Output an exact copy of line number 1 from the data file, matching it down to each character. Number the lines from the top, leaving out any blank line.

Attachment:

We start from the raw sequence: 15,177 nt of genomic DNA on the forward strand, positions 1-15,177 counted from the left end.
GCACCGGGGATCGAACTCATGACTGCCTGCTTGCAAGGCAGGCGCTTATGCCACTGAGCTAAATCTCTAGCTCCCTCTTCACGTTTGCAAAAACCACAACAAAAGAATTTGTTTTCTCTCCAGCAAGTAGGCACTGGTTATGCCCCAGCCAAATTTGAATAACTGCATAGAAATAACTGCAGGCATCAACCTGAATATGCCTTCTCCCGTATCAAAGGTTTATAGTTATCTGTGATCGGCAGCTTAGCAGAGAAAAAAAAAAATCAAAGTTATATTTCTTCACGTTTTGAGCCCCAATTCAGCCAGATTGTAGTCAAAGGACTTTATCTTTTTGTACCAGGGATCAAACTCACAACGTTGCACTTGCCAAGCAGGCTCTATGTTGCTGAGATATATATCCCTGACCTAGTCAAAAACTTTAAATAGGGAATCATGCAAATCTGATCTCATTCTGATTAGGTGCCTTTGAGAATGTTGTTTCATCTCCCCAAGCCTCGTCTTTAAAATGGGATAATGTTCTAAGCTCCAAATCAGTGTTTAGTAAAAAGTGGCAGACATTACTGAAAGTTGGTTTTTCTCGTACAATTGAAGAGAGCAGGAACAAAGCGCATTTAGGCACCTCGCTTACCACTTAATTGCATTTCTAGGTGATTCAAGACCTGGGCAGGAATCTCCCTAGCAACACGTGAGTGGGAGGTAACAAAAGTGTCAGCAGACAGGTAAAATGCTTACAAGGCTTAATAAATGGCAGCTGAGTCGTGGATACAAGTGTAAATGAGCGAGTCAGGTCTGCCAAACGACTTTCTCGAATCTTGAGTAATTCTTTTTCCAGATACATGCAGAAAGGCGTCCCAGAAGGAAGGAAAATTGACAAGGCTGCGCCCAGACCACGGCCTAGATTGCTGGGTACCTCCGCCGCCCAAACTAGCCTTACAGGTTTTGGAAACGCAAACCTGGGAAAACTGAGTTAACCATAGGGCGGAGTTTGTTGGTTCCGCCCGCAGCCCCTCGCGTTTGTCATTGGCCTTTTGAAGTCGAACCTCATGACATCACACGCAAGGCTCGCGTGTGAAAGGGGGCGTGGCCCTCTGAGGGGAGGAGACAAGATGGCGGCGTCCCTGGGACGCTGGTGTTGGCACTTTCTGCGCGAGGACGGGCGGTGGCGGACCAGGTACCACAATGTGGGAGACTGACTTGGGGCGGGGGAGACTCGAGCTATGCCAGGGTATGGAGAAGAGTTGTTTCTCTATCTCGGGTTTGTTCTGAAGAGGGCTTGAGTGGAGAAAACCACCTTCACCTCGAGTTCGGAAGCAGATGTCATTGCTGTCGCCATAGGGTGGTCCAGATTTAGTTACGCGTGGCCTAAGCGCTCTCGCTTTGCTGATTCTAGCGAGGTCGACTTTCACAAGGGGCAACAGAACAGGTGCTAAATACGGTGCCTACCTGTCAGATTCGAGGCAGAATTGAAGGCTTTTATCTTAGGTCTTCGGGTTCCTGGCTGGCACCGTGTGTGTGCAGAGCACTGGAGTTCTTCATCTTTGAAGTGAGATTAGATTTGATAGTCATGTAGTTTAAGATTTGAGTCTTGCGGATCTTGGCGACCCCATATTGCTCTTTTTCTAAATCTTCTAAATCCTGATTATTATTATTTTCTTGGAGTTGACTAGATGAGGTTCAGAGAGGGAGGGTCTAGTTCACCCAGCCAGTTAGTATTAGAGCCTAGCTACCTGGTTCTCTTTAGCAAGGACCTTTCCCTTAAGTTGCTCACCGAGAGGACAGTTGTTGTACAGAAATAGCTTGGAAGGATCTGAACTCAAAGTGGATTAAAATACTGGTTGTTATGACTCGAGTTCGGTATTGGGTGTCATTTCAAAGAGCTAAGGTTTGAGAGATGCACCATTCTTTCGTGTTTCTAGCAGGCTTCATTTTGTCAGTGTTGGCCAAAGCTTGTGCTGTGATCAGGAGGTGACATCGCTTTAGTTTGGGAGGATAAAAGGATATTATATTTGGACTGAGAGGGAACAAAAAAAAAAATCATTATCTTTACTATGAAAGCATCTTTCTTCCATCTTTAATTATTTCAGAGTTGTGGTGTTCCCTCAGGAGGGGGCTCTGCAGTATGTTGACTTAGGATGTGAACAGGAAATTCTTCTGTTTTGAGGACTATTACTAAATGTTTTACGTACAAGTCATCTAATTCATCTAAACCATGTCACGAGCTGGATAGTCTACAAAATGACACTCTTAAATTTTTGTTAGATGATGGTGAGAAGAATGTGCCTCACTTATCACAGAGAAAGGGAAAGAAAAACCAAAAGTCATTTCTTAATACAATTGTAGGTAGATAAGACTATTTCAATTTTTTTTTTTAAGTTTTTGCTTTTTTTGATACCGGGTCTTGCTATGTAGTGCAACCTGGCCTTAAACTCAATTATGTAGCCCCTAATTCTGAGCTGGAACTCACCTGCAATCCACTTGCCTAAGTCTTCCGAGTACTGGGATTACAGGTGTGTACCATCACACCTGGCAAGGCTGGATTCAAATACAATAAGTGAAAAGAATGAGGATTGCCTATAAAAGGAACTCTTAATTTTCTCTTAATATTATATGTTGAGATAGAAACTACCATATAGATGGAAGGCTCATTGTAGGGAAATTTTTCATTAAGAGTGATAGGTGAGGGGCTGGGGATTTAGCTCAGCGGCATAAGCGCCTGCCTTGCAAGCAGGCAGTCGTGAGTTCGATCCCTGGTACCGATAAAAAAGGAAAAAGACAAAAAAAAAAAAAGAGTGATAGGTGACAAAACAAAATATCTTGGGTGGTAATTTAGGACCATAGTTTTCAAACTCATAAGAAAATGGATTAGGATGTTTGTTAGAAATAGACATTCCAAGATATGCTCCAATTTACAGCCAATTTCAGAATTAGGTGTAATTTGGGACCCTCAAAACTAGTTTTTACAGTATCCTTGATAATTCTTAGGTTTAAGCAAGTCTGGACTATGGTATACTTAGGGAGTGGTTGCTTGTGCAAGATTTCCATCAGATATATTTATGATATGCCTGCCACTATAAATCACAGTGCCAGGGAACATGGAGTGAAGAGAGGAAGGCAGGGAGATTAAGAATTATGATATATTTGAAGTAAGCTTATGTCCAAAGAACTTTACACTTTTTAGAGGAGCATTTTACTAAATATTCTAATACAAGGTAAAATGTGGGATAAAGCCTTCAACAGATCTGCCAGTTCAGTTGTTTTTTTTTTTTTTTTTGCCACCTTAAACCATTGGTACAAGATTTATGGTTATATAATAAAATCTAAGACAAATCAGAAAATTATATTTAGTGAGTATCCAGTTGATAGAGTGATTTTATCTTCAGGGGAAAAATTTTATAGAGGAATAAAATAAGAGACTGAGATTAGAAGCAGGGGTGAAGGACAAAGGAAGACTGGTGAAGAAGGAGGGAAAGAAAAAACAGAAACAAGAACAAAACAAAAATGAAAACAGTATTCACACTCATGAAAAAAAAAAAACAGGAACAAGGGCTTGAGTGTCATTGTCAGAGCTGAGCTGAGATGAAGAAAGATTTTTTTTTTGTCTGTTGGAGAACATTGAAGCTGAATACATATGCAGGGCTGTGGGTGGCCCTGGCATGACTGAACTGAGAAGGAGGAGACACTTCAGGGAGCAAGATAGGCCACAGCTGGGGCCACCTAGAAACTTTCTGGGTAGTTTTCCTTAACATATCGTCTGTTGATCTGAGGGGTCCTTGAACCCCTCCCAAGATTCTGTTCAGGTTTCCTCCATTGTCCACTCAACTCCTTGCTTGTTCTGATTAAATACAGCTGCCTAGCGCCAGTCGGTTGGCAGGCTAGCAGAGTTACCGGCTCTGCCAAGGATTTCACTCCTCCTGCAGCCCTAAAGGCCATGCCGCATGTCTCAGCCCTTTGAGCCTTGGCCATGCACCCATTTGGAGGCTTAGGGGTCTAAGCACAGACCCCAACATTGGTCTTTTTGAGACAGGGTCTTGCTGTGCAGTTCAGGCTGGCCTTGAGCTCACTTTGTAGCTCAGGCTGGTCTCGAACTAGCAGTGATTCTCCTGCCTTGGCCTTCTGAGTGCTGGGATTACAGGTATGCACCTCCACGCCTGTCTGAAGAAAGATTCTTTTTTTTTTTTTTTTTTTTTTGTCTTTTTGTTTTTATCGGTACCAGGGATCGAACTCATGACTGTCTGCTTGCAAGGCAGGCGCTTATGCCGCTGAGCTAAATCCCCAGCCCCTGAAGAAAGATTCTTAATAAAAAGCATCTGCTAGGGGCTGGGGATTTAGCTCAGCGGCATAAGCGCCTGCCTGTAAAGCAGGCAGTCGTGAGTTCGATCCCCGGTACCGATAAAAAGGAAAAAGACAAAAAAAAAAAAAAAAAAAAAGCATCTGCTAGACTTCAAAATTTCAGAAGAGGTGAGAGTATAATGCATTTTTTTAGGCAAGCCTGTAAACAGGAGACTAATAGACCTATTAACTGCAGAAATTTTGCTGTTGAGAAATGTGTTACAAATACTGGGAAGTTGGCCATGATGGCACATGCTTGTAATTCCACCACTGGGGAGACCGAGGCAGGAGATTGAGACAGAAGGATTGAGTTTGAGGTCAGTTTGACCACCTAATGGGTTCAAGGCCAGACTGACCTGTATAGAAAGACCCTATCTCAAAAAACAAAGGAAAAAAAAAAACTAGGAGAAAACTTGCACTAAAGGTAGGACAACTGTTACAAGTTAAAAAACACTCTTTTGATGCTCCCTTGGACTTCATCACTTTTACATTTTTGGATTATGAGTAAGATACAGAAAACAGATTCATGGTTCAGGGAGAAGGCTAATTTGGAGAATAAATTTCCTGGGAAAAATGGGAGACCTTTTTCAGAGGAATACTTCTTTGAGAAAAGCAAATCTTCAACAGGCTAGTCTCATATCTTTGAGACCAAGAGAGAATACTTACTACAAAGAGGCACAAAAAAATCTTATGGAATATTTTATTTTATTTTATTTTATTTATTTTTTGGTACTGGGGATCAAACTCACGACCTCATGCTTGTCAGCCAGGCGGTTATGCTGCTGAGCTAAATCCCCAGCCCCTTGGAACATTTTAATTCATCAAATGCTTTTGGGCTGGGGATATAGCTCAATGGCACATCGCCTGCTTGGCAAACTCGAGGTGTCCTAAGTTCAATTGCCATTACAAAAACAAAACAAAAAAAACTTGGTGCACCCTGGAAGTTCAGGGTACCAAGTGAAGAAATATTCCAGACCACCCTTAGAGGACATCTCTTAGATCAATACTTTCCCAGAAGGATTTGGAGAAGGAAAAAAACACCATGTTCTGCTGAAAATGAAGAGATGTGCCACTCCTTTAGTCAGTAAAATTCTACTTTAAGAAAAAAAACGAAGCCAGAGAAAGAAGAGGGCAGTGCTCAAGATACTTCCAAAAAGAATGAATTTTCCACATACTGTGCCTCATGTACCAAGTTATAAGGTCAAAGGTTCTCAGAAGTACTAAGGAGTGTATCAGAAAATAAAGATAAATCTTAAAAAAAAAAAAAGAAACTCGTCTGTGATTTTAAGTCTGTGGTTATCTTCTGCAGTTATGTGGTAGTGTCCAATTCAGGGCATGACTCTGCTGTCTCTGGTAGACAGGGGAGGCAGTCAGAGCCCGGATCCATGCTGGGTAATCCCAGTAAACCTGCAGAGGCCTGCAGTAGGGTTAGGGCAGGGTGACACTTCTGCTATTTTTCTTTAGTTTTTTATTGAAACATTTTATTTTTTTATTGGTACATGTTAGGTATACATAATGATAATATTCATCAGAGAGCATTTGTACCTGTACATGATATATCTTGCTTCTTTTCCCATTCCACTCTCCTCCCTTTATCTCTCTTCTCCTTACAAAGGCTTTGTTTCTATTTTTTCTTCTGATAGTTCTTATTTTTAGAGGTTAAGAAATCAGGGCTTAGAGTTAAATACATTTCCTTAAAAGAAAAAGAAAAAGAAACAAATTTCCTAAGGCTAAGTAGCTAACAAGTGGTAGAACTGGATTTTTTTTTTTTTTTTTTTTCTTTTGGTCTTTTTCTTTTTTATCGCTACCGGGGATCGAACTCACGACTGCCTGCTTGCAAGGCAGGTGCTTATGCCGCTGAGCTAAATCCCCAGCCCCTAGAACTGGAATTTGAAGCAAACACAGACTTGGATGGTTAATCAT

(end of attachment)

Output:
We start from the raw sequence: 15,177 nt of genomic DNA on the forward strand, positions 1-15,177 counted from the left end.